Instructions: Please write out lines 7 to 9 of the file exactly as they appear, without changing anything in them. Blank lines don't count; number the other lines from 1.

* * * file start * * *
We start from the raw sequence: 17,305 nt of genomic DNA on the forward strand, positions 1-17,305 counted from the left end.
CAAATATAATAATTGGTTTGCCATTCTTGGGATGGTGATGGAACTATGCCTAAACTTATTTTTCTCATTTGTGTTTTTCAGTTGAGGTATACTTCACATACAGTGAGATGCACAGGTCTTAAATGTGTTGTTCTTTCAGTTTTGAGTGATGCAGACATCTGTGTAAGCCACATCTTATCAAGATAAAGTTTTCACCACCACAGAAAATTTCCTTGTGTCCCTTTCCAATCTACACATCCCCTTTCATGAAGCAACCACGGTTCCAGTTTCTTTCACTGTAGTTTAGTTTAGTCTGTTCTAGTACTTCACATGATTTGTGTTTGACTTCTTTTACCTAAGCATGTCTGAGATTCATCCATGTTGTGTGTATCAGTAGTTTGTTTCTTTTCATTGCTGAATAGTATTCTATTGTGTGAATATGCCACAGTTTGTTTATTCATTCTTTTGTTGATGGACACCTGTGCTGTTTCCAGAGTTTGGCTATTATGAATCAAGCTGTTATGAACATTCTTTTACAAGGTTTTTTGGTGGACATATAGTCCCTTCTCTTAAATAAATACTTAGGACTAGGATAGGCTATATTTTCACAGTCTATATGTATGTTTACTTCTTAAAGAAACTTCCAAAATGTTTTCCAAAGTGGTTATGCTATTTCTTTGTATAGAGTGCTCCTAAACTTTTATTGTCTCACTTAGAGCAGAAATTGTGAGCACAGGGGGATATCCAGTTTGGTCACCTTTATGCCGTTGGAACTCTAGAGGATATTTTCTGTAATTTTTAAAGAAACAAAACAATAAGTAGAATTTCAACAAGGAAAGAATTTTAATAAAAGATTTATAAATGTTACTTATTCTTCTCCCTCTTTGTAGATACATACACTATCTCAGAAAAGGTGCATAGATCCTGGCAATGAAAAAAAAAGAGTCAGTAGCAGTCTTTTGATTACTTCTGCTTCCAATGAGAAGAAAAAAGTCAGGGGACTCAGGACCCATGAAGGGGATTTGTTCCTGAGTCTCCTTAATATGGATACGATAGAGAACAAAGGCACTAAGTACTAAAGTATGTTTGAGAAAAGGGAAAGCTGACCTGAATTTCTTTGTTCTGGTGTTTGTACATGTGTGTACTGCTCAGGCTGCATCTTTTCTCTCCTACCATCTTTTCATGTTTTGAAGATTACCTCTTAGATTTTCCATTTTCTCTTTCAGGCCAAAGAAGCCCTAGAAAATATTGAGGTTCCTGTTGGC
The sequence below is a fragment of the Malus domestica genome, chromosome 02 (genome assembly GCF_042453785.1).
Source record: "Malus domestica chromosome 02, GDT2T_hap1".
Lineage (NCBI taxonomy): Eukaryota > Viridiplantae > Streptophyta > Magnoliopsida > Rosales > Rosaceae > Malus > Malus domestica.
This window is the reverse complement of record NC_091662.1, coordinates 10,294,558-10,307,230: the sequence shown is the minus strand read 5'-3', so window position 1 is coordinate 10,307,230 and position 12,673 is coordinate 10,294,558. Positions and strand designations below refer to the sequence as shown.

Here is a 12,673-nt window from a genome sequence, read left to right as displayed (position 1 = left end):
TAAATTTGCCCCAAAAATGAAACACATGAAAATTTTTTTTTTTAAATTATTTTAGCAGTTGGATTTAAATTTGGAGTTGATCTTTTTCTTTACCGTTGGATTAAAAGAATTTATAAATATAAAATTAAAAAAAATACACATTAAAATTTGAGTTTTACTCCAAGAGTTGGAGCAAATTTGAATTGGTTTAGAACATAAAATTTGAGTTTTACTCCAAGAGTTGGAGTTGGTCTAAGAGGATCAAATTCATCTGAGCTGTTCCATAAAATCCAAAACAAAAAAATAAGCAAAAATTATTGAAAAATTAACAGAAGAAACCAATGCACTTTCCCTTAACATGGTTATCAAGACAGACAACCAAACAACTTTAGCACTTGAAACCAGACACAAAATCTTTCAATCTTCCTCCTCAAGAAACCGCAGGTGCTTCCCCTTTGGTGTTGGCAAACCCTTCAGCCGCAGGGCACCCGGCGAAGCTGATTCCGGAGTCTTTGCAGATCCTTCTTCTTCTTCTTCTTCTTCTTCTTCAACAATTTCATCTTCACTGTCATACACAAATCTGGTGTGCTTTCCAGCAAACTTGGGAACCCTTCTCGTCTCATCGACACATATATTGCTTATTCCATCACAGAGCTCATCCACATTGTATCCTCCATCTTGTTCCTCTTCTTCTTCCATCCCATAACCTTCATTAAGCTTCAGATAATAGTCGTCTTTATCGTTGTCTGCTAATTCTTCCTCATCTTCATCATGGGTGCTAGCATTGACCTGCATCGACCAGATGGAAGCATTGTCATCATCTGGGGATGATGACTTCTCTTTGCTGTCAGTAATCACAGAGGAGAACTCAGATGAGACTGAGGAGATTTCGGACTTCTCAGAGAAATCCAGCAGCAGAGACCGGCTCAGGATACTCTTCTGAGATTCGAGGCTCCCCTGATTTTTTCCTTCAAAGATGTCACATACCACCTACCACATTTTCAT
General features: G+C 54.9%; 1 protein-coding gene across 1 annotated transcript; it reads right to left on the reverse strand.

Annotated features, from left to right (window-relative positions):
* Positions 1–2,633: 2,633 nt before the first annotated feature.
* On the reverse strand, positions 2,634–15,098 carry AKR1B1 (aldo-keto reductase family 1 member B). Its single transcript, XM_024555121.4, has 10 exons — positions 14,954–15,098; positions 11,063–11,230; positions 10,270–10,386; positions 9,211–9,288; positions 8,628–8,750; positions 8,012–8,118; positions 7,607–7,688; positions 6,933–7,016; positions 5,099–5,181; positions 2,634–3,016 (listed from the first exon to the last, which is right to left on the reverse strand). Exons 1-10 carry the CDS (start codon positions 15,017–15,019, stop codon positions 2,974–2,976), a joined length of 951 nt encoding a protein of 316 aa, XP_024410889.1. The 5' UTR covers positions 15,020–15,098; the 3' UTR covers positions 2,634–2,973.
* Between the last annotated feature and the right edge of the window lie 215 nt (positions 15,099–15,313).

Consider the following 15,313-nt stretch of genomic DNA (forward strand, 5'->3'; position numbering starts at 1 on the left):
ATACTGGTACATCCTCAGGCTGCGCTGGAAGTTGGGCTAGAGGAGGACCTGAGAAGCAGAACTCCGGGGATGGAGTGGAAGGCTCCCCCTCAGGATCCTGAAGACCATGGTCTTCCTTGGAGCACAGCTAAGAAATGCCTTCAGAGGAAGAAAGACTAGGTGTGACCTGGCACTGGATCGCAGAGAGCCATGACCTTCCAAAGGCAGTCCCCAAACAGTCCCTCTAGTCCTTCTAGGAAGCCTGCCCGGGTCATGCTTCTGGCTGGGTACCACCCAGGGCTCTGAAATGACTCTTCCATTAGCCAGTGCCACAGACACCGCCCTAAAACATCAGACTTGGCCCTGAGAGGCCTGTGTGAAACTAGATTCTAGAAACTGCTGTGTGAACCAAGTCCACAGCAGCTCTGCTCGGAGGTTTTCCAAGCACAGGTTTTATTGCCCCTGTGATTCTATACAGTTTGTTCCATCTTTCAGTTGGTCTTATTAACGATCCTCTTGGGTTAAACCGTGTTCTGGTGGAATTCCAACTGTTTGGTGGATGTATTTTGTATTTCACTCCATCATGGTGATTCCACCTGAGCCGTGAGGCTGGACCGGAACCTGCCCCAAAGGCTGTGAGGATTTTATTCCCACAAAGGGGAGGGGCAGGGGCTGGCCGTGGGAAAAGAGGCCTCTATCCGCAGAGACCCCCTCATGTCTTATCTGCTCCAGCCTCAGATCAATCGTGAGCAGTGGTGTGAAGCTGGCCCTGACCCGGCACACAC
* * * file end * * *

Here is a 12,673-nt window from a genome sequence, read left to right as displayed (position 1 = left end):
TAAATTTGCCCCAAAAATGAAACACATGAAAATTTTTTTTTTTAAATTATTTTAGCAGTTGGATTTAAATTTGGAGTTGATCTTTTTCTTTACCGTTGGATTAAAAGAATTTATAAATATAAAATTAAAAAAAATACACATTAAAATTTGAGTTTTACTCCAAGAGTTGGAGCAAATTTGAATTGGTTTAGAACATAAAATTTGAGTTTTACTCCAAGAGTTGGAGTTGGTCTAAGAGGATCAAATTCATCTGAGCTGTTCCATAAAATCCAAAACAAAAAAATAAGCAAAAATTATTGAAAAATTAACAGAAGAAACCAATGCACTTTCCCTTAACATGGTTATCAAGACAGACAACCAAACAACTTTAGCACTTGAAACCAGACACAAAATCTTTCAATCTTCCTCCTCAAGAAACCGCAGGTGCTTCCCCTTTGGTGTTGGCAAACCCTTCAGCCGCAGGGCACCCGGCGAAGCTGATTCCGGAGTCTTTGCAGATCCTTCTTCTTCTTCTTCTTCTTCTTCTTCAACAATTTCATCTTCACTGTCATACACAAATCTGGTGTGCTTTCCAGCAAACTTGGGAACCCTTCTCGTCTCATCGACACATATATTGCTTATTCCATCACAGAGCTCATCCACATTGTATCCTCCATCTTGTTCCTCTTCTTCTTCCATCCCATAACCTTCATTAAGCTTCAGATAATAGTCGTCTTTATCGTTGTCTGCTAATTCTTCCTCATCTTCATCATGGGTGCTAGCATTGACCTGCATCGACCAGATGGAAGCATTGTCATCATCTGGGGATGATGACTTCTCTTTGCTGTCAGTAATCACAGAGGAGAACTCAGATGAGACTGAGGAGATTTCGGACTTCTCAGAGAAATCCAGCAGCAGAGACCGGCTCAGGATACTCTTCTGAGATTCGAGGCTCCCCTGATTTTTTCCTTCAAAGATGTCACATACCACCTACCACATTTTCAT
General features: G+C 54.9%; 1 protein-coding gene across 1 annotated transcript; it reads right to left on the reverse strand.